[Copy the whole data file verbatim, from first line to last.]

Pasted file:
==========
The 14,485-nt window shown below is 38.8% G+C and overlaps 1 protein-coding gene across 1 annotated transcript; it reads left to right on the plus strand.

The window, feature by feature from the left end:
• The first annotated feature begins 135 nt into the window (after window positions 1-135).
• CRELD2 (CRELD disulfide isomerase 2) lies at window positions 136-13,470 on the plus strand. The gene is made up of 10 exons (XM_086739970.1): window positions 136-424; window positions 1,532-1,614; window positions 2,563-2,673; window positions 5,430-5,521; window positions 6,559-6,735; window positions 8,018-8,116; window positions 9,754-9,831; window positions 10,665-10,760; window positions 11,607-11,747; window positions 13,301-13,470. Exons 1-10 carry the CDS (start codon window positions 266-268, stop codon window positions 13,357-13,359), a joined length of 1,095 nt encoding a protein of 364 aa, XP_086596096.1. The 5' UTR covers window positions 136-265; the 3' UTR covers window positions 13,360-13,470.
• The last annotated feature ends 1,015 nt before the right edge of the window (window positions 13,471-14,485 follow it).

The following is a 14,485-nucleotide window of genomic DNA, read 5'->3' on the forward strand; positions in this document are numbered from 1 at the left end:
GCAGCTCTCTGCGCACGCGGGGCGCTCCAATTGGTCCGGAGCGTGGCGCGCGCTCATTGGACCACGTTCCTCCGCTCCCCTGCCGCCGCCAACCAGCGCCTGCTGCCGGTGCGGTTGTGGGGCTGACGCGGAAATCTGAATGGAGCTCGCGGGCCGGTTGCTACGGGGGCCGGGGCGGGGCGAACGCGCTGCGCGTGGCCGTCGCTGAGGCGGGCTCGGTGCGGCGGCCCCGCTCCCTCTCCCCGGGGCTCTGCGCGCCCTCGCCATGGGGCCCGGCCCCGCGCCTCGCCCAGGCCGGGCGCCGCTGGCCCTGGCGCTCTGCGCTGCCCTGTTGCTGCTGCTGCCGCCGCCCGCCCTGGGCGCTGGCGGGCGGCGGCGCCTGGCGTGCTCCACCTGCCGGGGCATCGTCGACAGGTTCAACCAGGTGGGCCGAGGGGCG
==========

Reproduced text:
The 14,485-nt window shown below is 38.8% G+C and overlaps 1 protein-coding gene across 1 annotated transcript; it reads left to right on the plus strand.

The window, feature by feature from the left end:
• The first annotated feature begins 135 nt into the window (after window positions 1-135).
• CRELD2 (CRELD disulfide isomerase 2) lies at window positions 136-13,470 on the plus strand. The gene is made up of 10 exons (XM_086739970.1): window positions 136-424; window positions 1,532-1,614; window positions 2,563-2,673; window positions 5,430-5,521; window positions 6,559-6,735; window positions 8,018-8,116; window positions 9,754-9,831; window positions 10,665-10,760; window positions 11,607-11,747; window positions 13,301-13,470. Exons 1-10 carry the CDS (start codon window positions 266-268, stop codon window positions 13,357-13,359), a joined length of 1,095 nt encoding a protein of 364 aa, XP_086596096.1. The 5' UTR covers window positions 136-265; the 3' UTR covers window positions 13,360-13,470.
• The last annotated feature ends 1,015 nt before the right edge of the window (window positions 13,471-14,485 follow it).

The following is a 14,485-nucleotide window of genomic DNA, read 5'->3' on the forward strand; positions in this document are numbered from 1 at the left end:
GCAGCTCTCTGCGCACGCGGGGCGCTCCAATTGGTCCGGAGCGTGGCGCGCGCTCATTGGACCACGTTCCTCCGCTCCCCTGCCGCCGCCAACCAGCGCCTGCTGCCGGTGCGGTTGTGGGGCTGACGCGGAAATCTGAATGGAGCTCGCGGGCCGGTTGCTACGGGGGCCGGGGCGGGGCGAACGCGCTGCGCGTGGCCGTCGCTGAGGCGGGCTCGGTGCGGCGGCCCCGCTCCCTCTCCCCGGGGCTCTGCGCGCCCTCGCCATGGGGCCCGGCCCCGCGCCTCGCCCAGGCCGGGCGCCGCTGGCCCTGGCGCTCTGCGCTGCCCTGTTGCTGCTGCTGCCGCCGCCCGCCCTGGGCGCTGGCGGGCGGCGGCGCCTGGCGTGCTCCACCTGCCGGGGCATCGTCGACAGGTTCAACCAGGTGGGCCGAGGGGCG